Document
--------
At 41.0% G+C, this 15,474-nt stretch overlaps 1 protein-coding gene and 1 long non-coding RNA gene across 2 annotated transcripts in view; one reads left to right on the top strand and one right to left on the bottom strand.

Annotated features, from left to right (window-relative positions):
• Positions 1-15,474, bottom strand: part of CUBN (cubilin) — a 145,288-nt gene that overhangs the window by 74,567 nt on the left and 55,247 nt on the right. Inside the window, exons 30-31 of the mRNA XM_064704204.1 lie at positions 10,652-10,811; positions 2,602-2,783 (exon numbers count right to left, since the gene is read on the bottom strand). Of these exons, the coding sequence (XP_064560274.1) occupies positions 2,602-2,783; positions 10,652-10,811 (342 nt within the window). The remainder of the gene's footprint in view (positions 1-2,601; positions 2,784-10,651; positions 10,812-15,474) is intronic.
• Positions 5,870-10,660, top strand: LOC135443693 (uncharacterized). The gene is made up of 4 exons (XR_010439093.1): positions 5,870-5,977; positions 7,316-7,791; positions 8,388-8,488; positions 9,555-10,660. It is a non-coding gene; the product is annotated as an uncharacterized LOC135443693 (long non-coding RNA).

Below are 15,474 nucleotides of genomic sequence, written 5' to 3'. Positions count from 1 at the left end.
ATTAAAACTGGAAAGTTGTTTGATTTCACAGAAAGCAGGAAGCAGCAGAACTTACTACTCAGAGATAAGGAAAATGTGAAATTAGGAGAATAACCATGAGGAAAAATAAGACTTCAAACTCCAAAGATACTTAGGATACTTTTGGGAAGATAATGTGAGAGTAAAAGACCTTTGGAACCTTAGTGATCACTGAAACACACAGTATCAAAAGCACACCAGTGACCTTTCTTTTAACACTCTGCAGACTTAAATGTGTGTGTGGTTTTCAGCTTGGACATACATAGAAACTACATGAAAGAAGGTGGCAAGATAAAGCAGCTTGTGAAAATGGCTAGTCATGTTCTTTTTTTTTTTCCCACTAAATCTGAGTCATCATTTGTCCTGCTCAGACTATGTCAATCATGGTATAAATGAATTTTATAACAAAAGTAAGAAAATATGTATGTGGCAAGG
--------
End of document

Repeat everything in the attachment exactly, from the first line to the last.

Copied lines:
At 41.0% G+C, this 15,474-nt stretch overlaps 1 protein-coding gene and 1 long non-coding RNA gene across 2 annotated transcripts in view; one reads left to right on the top strand and one right to left on the bottom strand.

Annotated features, from left to right (window-relative positions):
• Positions 1-15,474, bottom strand: part of CUBN (cubilin) — a 145,288-nt gene that overhangs the window by 74,567 nt on the left and 55,247 nt on the right. Inside the window, exons 30-31 of the mRNA XM_064704204.1 lie at positions 10,652-10,811; positions 2,602-2,783 (exon numbers count right to left, since the gene is read on the bottom strand). Of these exons, the coding sequence (XP_064560274.1) occupies positions 2,602-2,783; positions 10,652-10,811 (342 nt within the window). The remainder of the gene's footprint in view (positions 1-2,601; positions 2,784-10,651; positions 10,812-15,474) is intronic.
• Positions 5,870-10,660, top strand: LOC135443693 (uncharacterized). The gene is made up of 4 exons (XR_010439093.1): positions 5,870-5,977; positions 7,316-7,791; positions 8,388-8,488; positions 9,555-10,660. It is a non-coding gene; the product is annotated as an uncharacterized LOC135443693 (long non-coding RNA).

Below are 15,474 nucleotides of genomic sequence, written 5' to 3'. Positions count from 1 at the left end.
ATTAAAACTGGAAAGTTGTTTGATTTCACAGAAAGCAGGAAGCAGCAGAACTTACTACTCAGAGATAAGGAAAATGTGAAATTAGGAGAATAACCATGAGGAAAAATAAGACTTCAAACTCCAAAGATACTTAGGATACTTTTGGGAAGATAATGTGAGAGTAAAAGACCTTTGGAACCTTAGTGATCACTGAAACACACAGTATCAAAAGCACACCAGTGACCTTTCTTTTAACACTCTGCAGACTTAAATGTGTGTGTGGTTTTCAGCTTGGACATACATAGAAACTACATGAAAGAAGGTGGCAAGATAAAGCAGCTTGTGAAAATGGCTAGTCATGTTCTTTTTTTTTTTCCCACTAAATCTGAGTCATCATTTGTCCTGCTCAGACTATGTCAATCATGGTATAAATGAATTTTATAACAAAAGTAAGAAAATATGTATGTGGCAAGG